The Absurdity of Life
Thomas Nagel's well known essay "The Absurd" (1971) is one of those memorable, truly eye-opening works of philosophy (sorry, I can't find it online). The basic idea is that we inevitably oscillate between two attitudes. On the "inside" of our activities, we feel engaged, take things seriously, find them meaningful. But inevitably, we step back and take the "outside" view, from which absolutely anything can seem silly and pointless. The absurdity of life is that you can't stay still, you can't permanently maintain one stance or the other.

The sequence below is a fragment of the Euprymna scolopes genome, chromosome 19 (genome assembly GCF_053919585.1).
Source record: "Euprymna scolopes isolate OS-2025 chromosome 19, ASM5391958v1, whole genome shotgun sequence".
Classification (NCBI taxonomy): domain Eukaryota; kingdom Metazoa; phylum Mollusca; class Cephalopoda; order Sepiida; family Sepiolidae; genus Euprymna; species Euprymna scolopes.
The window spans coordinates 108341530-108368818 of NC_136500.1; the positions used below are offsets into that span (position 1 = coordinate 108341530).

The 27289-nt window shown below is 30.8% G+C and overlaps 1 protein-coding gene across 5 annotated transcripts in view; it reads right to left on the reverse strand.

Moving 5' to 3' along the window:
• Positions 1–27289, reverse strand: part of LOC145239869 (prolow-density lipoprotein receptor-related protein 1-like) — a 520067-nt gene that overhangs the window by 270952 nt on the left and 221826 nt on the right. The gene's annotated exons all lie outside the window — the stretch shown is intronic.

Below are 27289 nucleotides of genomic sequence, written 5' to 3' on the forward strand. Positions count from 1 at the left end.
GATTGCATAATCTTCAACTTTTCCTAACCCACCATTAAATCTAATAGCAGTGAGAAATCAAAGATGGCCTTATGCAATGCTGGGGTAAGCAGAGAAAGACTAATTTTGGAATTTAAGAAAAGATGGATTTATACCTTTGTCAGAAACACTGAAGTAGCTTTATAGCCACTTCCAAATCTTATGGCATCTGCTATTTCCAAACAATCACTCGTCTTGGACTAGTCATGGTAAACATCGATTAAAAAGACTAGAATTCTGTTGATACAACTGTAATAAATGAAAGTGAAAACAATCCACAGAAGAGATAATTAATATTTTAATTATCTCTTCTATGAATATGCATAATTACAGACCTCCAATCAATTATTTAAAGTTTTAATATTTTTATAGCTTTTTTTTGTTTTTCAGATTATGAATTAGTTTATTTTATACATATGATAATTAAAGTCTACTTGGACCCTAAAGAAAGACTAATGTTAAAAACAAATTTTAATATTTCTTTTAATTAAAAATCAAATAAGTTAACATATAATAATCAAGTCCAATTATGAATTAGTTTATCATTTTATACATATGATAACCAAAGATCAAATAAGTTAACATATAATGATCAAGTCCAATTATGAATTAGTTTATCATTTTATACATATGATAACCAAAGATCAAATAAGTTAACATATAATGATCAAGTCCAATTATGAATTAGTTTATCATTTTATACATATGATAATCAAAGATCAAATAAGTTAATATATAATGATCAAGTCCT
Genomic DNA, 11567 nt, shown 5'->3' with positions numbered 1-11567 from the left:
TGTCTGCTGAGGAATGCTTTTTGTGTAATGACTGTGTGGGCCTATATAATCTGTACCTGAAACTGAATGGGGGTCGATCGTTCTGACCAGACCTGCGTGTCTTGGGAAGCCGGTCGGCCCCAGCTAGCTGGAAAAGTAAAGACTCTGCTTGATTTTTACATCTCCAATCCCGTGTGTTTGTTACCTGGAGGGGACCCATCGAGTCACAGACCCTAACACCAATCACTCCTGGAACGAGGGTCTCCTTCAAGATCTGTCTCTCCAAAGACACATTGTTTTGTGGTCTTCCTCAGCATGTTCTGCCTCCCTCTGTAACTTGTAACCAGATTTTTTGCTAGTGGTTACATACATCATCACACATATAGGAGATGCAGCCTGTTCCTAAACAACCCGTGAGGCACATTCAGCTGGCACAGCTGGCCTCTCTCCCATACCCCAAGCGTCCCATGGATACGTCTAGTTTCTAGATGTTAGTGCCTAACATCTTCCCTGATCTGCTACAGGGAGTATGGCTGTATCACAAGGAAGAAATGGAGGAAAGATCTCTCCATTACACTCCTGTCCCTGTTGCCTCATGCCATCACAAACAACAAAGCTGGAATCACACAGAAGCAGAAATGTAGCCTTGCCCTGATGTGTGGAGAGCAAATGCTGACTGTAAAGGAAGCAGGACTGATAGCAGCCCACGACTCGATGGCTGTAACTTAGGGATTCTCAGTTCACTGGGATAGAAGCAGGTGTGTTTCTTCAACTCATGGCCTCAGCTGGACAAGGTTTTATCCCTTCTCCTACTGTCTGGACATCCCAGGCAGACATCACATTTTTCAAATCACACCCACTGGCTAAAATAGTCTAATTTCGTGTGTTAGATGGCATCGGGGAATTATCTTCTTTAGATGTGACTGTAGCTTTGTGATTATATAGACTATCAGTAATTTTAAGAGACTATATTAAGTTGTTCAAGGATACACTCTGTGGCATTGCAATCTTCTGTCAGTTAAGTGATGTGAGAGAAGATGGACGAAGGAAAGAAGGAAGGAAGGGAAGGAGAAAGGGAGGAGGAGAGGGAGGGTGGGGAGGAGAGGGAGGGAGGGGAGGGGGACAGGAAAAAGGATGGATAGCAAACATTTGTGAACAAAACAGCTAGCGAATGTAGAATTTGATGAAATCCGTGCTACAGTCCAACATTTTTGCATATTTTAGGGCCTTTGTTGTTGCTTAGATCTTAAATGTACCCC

Now, I think this is a bit exaggerated, and there are things that never seem silly and pointless. For example, in the middle of taking care of a sick child, nobody stops to think "What's the point?" But a counterexample or two (or even three or four) doesn't overthrow the whole idea. There is a lot of oscillation. The irony is: the activity that may be most absurd is philosophy itself--since it has such an air of seriousness, but is especially open to doubt. Nobody makes fun of philosophy as well as Woody Allen. Without further ado...a clip from Love and Death.